[18F]Amylovis as a Potential PET Probe for β-Amyloid Plaque: Synthesis, In Silico, In vitro and In vivo Evaluations

Author(s): Suchitil Rivera-Marrero, Laura Fernández-Maza, Samila León-Chaviano, Marquiza Sablón-Carrazana, Alberto Bencomo-Martínez, Alejandro Perera-Pintado, Anais Prats-Capote, Florencia Zoppolo, Ingrid Kreimerman, Tania Pardo, Laura Reyes, Marcin Balcerzyk, Geyla Dubed-Bandomo, Daymara Mercerón-Martínez, Luis A. Espinosa-Rodríguez, Henry Engler, Eduardo Savio*, Chryslaine Rodríguez-Tanty*.

Journal Name: Current Radiopharmaceuticals

Volume 12 , Issue 1 , 2019

Become EABM
Become Reviewer

Graphical Abstract:


Abstract:

Background: Alzheimer’s disease (AD) is the most common form of dementia. Neuroimaging methods have widened the horizons for AD diagnosis and therapy. The goals of this work are the synthesis of 2-(3-fluoropropyl)-6-methoxynaphthalene (5) and its [18F]-radiolabeled counterpart ([18F]Amylovis), the in silico and in vitro comparative evaluations of [18F]Amylovis and [11C]Pittsburg compound B (PIB) and the in vivo preclinical evaluation of [18F]Amylovis in transgenic and wild mice.

Methods: Iron-catalysis cross coupling reaction, followed by fluorination and radiofluorination steps were carried out to obtain 5 and 18F-Amylovis. Protein/Aß plaques binding, biodistribution, PET/CT Imaging and immunohistochemical studies were conducted in healthy/transgenic mice.

Results: The synthesis of 5 was successful obtained. Comparative in silico studies predicting that 5 should have affinity to the Aβ-peptide, mainly through π-π interactions. According to a dynamic simulation study the ligand-Aβ peptide complexes are stable in simulation-time (ΔG = -5.31 kcal/mol). [18F]Amylovis was obtained with satisfactory yield, high radiochemical purity and specific activity. The [18F]Amylovis log Poct/PBS value suggests its potential ability for crossing the blood brain barrier (BBB). According to in vitro assays, [18F]Amylovis has an adequate stability in time. Higher affinity to Aβ plaques were found for [18F]Amylovis (Kd 0.16 nmol/L) than PIB (Kd 8.86 nmol/L) in brain serial sections of 3xTg-AD mice. Biodistribution in healthy mice showed that [18F]Amylovis crosses the BBB with rapid uptake (7 %ID/g at 5 min) and good washout (0.11±0.03 %ID/g at 60 min). Comparative PET dynamic studies of [18F]Amylovis in healthy and transgenic APPSwe/PS1dE9 mice, revealed a significant high uptake in the mice model.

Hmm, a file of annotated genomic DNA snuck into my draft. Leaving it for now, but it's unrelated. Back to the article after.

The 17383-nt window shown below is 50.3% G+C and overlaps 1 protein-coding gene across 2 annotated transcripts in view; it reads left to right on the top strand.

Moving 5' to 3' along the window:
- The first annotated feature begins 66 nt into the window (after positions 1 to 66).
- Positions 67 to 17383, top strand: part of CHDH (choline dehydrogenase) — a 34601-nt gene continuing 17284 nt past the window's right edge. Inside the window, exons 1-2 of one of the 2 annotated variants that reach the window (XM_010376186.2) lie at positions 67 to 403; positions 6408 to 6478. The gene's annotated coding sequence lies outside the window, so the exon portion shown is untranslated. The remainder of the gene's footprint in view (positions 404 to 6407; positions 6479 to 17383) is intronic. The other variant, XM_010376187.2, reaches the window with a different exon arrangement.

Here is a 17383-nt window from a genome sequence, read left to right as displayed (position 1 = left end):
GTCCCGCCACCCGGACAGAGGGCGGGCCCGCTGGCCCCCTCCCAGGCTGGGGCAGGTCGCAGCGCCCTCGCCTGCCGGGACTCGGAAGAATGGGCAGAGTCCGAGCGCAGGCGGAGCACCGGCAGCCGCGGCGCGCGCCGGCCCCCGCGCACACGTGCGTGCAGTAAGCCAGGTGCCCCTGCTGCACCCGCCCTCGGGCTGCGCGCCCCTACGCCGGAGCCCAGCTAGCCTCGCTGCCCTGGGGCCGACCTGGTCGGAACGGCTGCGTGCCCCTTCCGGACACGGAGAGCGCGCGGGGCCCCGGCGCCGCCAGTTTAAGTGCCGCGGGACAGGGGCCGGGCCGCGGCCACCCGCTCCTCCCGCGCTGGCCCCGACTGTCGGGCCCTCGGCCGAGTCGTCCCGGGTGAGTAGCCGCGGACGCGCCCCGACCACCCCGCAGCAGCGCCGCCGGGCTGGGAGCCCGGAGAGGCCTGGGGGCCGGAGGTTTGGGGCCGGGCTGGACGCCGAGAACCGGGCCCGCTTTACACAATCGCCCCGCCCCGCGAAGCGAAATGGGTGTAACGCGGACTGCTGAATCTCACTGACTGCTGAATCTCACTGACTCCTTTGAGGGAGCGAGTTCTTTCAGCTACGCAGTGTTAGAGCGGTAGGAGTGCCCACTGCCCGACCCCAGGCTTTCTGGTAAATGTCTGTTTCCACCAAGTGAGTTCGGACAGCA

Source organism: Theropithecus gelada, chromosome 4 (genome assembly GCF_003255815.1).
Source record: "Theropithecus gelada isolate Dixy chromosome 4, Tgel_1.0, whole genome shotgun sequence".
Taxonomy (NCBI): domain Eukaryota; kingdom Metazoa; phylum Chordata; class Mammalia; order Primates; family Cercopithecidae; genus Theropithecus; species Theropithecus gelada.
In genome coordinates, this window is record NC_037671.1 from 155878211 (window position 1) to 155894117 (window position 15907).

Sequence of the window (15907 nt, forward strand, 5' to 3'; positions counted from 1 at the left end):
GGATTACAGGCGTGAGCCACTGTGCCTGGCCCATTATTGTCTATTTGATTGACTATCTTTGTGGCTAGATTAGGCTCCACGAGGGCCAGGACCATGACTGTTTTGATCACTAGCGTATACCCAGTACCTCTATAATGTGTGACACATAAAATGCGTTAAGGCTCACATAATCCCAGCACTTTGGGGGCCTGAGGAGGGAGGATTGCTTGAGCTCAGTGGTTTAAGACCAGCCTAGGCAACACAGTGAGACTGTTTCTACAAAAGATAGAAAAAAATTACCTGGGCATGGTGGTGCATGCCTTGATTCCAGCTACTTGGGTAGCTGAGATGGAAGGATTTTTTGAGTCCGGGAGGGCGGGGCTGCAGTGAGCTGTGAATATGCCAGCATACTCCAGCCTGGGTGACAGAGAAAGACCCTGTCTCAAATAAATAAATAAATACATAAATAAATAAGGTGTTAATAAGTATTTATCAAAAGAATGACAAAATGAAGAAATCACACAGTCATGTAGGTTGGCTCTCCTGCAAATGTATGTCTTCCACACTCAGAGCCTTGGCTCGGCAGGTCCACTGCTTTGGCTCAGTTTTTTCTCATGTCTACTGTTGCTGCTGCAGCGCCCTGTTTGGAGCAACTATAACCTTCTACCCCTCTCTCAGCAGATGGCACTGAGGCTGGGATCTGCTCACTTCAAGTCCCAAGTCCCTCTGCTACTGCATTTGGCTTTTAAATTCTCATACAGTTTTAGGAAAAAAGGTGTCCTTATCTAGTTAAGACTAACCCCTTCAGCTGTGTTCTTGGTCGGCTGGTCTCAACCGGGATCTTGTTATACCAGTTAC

Conclusion: The in silico, in vitro and in vivo results justify that [18F]Amylovis should be studied as a promissory PET imaging agent to detect the presence of Aβ senile plaques.

Keywords: Alzheimer's disease diagnosis, positron emission tomography, β-amyloid probe, fluorine-18, iron cross-coupling reaction, docking and dynamic simulations.

[1]
Selkoe, D.J.; Hardy, J. The amyloid hypothesis of Alzheimer’s disease at 25 years. EMBO Mol. Med., 2016, 8(6), 595-608.
[2]
Sperling, R.A.; Aisen, P.S.; Beckett, L.A.; Bennett, D.A.; Craft, S.; Fagan, A.M.; Iwatsubo, T.; Jack, C.R.; Kaye, J.; Montine, T.J. Toward defining the preclinical stages of Alzheimer’s disease: Recommendations from the National Institute on Aging-Alzheimer’s Association workgroups on diagnostic guidelines for Alzheimer’s disease. Alzheimers Dement., 2011, 7(3), 280-292.
[3]
Scheuner, D.; Eckman, C.; Jensen, M.; Song, X.; Citron, M.; Suzuki, N.; Bird, T.; Hardy, J.; Hutton, M.; Kukull, W. Secreted amyloid β-protein similar to that in the senile plaques of Alzheimer’s disease is increased in vivo by the presenilin 1 and 2 and APP mutations linked to familial Alzheimer’s disease. Nat. Med., 1996, 2(8), 864-870.
[4]
Monsonego, A.; Weiner, H.L. Immunotherapeutic approaches to Alzheimer’s disease. Science, 2003, 302(5646), 834-838.
[5]
DeKosky, S.T.; Marek, K. Looking backward to move forward: Early detection of neurodegenerative disorders. Science, 2003, 302(5646), 830-834.
[6]
Prince, M.; Wimo, A.; Guerchet, M.; Ali, G.; Wu, Y.; Prina, M. World Alzheimer Report 2015. The global impact of dementia. An analysis of prevalence, incidence, cost and trendsAlzheimer's Disease International; London, 2015.
[7]
Salerno, M.; Porqueras, D.S.D. Alzheimer’s disease: The use of contrast agents for magnetic resonance imaging to detect amyloid beta peptide inside the brain. Coord. Chem. Rev., 2016, 327, 27-34.
[8]